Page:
The first bus rapid transit (BRT) line in Hanoi is not running at its full capacity despite having been in operation for four months.
The buses are overcrowded during rush hours while running scarce of passengers for the rest of the day.
Hanoi launched its maiden BRT line on December 31, 2016, hoping to encourage its citizens to make a switch from personal vehicles to public transport as a measure to curb worsening traffic in the city.
The route runs 14.7 kilometers between Yen Nghia bus station in Ha Dong District and Kim Ma station in Dong Da District.
However, as Tuoi Tre (Youth) newspaper noted on Saturday morning, bus stops along both directions of the BRT line were almost empty, with only 40 passengers in total boarding the bus in one trip.
These passengers said they enjoyed the bus’ modernity, though its ill-designed running schedule must be improved.
“The buses are overcrowded with passengers between 7:00-8:30 am or 5:00-6:30 pm, to the point that there are hardly any seats left,” a Ministry of Health official, who commutes from home to the ministry’s headquarters by the BRT every day, said.
“However, passengers are scarce between 12:00 and 4:00 pm.”
According to a BRT driver, the first rapid bus route is running at a five-minute interval during rush hours, and a 15-minute interval for the rest of the day.
Most passengers who take the bus during off-peak hours are retirees, he said, while there are few bus-takers who are students, because there are no BRT stops near local schools and universities.
There are currently 24 buses on the Kim Ma – Yen Nghia service, which operates between 5:00 am and 10:00 pm every day, taking around 42 minutes to cover the distance at the speed of 20-22 kilometers per hour.
The BRT allowed passengers to travel for free during its first month of operations, before charging VND7,000 per round in February. The service has since served only 42.4 passengers per trip on average, less than half of their design capacity of 90 passengers.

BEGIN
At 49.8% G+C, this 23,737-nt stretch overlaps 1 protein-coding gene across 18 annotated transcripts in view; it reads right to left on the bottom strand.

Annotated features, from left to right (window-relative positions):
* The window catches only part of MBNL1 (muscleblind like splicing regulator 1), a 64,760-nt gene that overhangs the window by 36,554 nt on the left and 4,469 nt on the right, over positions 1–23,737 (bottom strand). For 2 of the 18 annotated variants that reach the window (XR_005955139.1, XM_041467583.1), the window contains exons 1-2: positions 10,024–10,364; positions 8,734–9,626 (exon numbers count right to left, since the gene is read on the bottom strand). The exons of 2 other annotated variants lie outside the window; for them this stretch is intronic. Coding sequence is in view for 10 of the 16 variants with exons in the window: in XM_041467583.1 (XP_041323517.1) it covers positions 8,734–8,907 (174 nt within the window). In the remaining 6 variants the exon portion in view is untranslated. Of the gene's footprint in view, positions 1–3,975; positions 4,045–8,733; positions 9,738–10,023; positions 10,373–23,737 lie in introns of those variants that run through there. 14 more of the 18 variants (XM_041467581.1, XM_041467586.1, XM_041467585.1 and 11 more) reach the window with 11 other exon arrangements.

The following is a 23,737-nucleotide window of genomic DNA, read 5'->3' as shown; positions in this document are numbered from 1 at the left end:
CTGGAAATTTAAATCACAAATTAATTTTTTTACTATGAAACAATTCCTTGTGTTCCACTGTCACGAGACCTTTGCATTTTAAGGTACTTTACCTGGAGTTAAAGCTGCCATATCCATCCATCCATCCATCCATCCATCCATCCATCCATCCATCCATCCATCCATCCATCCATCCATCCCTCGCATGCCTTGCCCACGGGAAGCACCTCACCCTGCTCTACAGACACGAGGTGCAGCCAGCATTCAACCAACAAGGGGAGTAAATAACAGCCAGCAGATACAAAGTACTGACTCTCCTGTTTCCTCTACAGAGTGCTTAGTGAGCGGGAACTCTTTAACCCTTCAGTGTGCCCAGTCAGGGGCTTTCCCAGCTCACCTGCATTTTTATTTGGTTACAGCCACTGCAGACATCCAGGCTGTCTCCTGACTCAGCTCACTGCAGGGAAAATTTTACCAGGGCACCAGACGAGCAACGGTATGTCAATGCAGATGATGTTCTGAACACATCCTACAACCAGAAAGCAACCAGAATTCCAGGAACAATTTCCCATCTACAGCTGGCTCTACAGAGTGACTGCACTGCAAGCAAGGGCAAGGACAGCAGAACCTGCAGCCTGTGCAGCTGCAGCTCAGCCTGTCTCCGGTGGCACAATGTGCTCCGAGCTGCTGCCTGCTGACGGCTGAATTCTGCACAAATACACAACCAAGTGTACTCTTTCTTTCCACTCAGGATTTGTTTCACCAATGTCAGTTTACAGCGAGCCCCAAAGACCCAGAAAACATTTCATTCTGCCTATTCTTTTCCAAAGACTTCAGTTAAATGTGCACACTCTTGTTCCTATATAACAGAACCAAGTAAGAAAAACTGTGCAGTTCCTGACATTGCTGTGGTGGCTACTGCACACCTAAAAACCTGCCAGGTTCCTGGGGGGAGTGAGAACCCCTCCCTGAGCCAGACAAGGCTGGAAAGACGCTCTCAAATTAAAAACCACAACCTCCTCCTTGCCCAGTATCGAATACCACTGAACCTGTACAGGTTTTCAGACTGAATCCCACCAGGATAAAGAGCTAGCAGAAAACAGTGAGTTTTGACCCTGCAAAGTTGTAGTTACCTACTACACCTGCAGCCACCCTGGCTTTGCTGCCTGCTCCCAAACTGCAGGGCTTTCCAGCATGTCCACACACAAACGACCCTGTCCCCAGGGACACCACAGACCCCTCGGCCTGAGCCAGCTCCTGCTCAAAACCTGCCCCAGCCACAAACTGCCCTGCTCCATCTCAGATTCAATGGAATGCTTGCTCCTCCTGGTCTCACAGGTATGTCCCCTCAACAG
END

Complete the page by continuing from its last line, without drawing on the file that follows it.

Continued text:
Many experts are complaining that the BRT line, which cost more than VND1 trillion (US$44.64 million) to develop, is a waste of money that could have been put to better use by investing in conventional buses.
Nguyen Xuan Thuy, former director of the Transport Publishing House, asserted that the competence of BRTs in easing traffic is not superior to regular buses, if not less.
“BRT enjoys a separate lane for itself but so far it has failed to live up to the expected capacity, while shortening only 20 percent of running time,” Thuy said.
“That’s a complete waste of money when we put its development cost and actual effectiveness side by side.
“The money would have been better spent on regular buses.”
A transport professor also pointed out that too much money had been spent on building unnecessarily modern BRT stops, which not only takes up too much space but is also a danger to traffic safety.
The professor also criticized the decision to re-pave the entire BRT lane with concrete while the previous asphalt road was still in good condition.
“They said it was to ensure the lane’s durability, but how come trucks weighing a lot more have been rolling on the asphalt without troubles and BRT buses cannot? That’s absurd,” the professor said.
In response to these comments, Vu Van Vien, director of Hanoi’s Department of Transport, told Tuoi Tre that the BRT means of transport was still in its early stage in Vietnam, and that more experience was to be drawn from the initial implementation.
Vien added that there was “no need for worries” about the capacity of BRT buses, as the number of passengers would continue to rise in the coming time as more residential areas start to spring up along the route.
Regarding the ‘lane monopoly’ of BRT buses, Vien said Hanoi chairman Nguyen Duc Chung had approved the department’s proposal to allow regular buses onto BRT lanes in the future.
However, Vien rejected the suggestion that the concrete lane was a waste of money, since it was included in the planning “approved by relevant authorities” and was “a must”.
Hanoi is eyeing the development of eight similar BRT lines in the city, with the next expected to connect Kim Ma bus station with Hoa Lac Hi-Tech Park in Thach That District.